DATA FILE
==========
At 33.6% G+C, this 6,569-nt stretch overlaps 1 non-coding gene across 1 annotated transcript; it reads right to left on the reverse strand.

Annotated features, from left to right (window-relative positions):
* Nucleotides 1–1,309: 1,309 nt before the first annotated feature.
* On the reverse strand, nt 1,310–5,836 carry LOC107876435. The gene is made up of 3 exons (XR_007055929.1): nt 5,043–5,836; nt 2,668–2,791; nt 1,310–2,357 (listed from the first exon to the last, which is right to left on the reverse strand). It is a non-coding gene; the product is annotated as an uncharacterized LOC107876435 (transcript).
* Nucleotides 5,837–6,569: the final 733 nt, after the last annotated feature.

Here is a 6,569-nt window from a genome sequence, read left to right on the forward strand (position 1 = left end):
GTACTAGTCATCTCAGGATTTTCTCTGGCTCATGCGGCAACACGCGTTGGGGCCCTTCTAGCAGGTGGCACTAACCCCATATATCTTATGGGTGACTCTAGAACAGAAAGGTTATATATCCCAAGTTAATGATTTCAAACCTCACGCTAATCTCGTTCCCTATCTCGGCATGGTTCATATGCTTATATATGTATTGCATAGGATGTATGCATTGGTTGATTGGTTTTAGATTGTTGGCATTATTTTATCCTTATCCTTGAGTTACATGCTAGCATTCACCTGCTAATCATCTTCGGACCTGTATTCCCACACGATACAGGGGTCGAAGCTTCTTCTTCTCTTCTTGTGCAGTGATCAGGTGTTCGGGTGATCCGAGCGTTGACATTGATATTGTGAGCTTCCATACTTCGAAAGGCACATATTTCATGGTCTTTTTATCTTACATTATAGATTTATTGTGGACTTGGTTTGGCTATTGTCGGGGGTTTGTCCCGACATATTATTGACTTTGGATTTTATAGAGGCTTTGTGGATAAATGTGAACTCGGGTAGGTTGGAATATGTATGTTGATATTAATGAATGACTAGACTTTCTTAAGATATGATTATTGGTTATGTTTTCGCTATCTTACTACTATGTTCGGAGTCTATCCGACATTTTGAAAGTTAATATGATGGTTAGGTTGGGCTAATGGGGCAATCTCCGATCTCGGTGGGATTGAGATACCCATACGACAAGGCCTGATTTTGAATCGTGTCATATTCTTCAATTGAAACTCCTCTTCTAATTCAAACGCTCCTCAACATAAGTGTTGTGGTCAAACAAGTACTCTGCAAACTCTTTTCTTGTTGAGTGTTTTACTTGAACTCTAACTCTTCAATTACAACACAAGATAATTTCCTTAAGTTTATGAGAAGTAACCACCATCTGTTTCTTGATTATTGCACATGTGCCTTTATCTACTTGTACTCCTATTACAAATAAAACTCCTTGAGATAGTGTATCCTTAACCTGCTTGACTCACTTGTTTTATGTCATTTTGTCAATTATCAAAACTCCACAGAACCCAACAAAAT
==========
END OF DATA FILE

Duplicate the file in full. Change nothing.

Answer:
At 33.6% G+C, this 6,569-nt stretch overlaps 1 non-coding gene across 1 annotated transcript; it reads right to left on the reverse strand.

Annotated features, from left to right (window-relative positions):
* Nucleotides 1–1,309: 1,309 nt before the first annotated feature.
* On the reverse strand, nt 1,310–5,836 carry LOC107876435. The gene is made up of 3 exons (XR_007055929.1): nt 5,043–5,836; nt 2,668–2,791; nt 1,310–2,357 (listed from the first exon to the last, which is right to left on the reverse strand). It is a non-coding gene; the product is annotated as an uncharacterized LOC107876435 (transcript).
* Nucleotides 5,837–6,569: the final 733 nt, after the last annotated feature.

Here is a 6,569-nt window from a genome sequence, read left to right on the forward strand (position 1 = left end):
GTACTAGTCATCTCAGGATTTTCTCTGGCTCATGCGGCAACACGCGTTGGGGCCCTTCTAGCAGGTGGCACTAACCCCATATATCTTATGGGTGACTCTAGAACAGAAAGGTTATATATCCCAAGTTAATGATTTCAAACCTCACGCTAATCTCGTTCCCTATCTCGGCATGGTTCATATGCTTATATATGTATTGCATAGGATGTATGCATTGGTTGATTGGTTTTAGATTGTTGGCATTATTTTATCCTTATCCTTGAGTTACATGCTAGCATTCACCTGCTAATCATCTTCGGACCTGTATTCCCACACGATACAGGGGTCGAAGCTTCTTCTTCTCTTCTTGTGCAGTGATCAGGTGTTCGGGTGATCCGAGCGTTGACATTGATATTGTGAGCTTCCATACTTCGAAAGGCACATATTTCATGGTCTTTTTATCTTACATTATAGATTTATTGTGGACTTGGTTTGGCTATTGTCGGGGGTTTGTCCCGACATATTATTGACTTTGGATTTTATAGAGGCTTTGTGGATAAATGTGAACTCGGGTAGGTTGGAATATGTATGTTGATATTAATGAATGACTAGACTTTCTTAAGATATGATTATTGGTTATGTTTTCGCTATCTTACTACTATGTTCGGAGTCTATCCGACATTTTGAAAGTTAATATGATGGTTAGGTTGGGCTAATGGGGCAATCTCCGATCTCGGTGGGATTGAGATACCCATACGACAAGGCCTGATTTTGAATCGTGTCATATTCTTCAATTGAAACTCCTCTTCTAATTCAAACGCTCCTCAACATAAGTGTTGTGGTCAAACAAGTACTCTGCAAACTCTTTTCTTGTTGAGTGTTTTACTTGAACTCTAACTCTTCAATTACAACACAAGATAATTTCCTTAAGTTTATGAGAAGTAACCACCATCTGTTTCTTGATTATTGCACATGTGCCTTTATCTACTTGTACTCCTATTACAAATAAAACTCCTTGAGATAGTGTATCCTTAACCTGCTTGACTCACTTGTTTTATGTCATTTTGTCAATTATCAAAACTCCACAGAACCCAACAAAAT